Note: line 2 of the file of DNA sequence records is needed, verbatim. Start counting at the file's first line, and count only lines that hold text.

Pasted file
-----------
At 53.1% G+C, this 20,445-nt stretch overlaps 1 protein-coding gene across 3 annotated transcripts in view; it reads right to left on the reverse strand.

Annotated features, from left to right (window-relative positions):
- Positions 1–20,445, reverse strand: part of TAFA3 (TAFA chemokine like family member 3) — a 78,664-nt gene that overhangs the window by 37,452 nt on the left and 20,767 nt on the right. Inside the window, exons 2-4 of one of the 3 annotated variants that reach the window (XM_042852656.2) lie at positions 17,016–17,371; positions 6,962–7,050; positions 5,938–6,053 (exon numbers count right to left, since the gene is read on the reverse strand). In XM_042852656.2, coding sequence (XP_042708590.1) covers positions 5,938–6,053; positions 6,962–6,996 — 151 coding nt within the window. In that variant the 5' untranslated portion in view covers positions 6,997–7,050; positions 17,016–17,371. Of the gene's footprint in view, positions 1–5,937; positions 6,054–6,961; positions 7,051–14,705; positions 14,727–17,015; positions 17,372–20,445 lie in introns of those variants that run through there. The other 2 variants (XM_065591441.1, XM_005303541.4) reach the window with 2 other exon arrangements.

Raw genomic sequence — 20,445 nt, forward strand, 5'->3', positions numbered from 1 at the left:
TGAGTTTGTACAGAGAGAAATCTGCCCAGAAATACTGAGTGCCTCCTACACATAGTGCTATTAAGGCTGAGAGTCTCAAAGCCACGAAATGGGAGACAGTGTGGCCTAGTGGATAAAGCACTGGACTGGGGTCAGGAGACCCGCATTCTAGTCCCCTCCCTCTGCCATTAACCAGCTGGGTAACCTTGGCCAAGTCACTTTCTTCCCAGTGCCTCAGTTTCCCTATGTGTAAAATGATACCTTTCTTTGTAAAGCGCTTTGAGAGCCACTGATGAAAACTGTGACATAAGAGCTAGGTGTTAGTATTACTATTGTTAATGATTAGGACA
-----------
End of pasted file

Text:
Annotated features, from left to right (window-relative positions):